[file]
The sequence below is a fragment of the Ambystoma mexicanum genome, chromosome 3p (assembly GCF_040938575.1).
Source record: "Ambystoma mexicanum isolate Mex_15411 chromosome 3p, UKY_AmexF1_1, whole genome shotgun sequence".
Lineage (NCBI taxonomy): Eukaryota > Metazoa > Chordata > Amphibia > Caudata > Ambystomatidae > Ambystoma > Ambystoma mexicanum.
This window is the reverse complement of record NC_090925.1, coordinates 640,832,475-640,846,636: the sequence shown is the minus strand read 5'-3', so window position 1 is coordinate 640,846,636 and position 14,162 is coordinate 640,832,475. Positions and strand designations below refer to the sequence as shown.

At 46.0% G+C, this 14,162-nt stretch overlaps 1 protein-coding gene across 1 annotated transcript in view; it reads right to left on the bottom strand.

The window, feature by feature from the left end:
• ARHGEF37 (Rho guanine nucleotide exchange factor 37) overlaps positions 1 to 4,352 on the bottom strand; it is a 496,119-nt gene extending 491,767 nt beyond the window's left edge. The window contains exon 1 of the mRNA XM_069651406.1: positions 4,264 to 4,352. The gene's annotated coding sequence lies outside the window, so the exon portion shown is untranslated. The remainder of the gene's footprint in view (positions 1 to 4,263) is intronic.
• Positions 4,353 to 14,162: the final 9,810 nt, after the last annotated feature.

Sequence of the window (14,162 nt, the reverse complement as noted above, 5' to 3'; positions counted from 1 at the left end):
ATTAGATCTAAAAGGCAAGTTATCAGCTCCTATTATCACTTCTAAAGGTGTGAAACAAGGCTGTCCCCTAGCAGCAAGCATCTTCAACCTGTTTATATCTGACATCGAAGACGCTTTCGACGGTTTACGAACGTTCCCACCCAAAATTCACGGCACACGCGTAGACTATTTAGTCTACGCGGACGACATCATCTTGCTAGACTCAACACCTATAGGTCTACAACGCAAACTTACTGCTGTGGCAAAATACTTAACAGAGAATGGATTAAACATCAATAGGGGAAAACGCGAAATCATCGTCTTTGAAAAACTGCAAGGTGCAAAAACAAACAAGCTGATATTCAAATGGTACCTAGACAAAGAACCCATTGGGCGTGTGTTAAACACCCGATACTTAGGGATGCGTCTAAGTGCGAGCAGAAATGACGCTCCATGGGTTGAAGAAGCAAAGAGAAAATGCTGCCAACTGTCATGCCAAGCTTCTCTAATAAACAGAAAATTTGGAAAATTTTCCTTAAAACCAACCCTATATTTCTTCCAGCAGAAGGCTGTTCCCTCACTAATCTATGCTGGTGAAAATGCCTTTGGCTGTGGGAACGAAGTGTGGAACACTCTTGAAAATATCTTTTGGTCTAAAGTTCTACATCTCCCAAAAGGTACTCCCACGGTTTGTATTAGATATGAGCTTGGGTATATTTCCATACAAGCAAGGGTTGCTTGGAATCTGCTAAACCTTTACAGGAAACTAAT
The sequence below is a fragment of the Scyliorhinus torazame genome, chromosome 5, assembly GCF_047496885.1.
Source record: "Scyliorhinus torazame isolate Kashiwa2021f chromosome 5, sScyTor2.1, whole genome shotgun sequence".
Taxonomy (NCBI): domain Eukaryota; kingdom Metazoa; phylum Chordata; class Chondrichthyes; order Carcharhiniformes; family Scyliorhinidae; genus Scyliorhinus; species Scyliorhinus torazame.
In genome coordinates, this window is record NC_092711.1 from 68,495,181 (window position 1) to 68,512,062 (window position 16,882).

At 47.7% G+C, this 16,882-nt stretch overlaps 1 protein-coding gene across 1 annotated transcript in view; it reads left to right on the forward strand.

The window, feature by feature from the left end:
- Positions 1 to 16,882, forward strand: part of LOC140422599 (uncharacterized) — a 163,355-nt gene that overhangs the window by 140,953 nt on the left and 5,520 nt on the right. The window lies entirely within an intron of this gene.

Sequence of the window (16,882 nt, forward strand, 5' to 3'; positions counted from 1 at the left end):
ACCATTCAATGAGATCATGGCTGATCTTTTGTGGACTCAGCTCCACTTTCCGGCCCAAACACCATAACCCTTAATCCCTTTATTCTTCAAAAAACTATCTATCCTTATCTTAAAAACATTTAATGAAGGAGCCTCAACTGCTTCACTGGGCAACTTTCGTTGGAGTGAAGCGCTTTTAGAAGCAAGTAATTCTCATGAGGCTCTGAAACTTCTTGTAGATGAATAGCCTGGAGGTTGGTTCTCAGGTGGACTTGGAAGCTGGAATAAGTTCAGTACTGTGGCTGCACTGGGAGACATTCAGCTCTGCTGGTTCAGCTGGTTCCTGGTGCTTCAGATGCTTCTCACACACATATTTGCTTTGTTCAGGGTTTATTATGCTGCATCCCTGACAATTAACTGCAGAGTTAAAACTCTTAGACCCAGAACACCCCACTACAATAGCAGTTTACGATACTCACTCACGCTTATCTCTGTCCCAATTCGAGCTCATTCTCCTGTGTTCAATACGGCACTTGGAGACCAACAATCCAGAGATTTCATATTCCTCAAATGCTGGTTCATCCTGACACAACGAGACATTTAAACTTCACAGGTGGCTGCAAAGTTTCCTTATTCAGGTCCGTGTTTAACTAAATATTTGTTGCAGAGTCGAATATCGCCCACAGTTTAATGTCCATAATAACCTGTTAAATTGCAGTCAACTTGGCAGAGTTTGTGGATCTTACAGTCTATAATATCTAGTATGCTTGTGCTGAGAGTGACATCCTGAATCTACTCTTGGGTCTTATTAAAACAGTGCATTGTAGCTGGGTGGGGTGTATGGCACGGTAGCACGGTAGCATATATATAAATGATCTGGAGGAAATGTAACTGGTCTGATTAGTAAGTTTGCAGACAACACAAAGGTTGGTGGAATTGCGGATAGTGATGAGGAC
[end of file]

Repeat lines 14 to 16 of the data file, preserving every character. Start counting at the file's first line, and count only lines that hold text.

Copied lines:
In genome coordinates, this window is record NC_092711.1 from 68,495,181 (window position 1) to 68,512,062 (window position 16,882).

At 47.7% G+C, this 16,882-nt stretch overlaps 1 protein-coding gene across 1 annotated transcript in view; it reads left to right on the forward strand.

The window, feature by feature from the left end: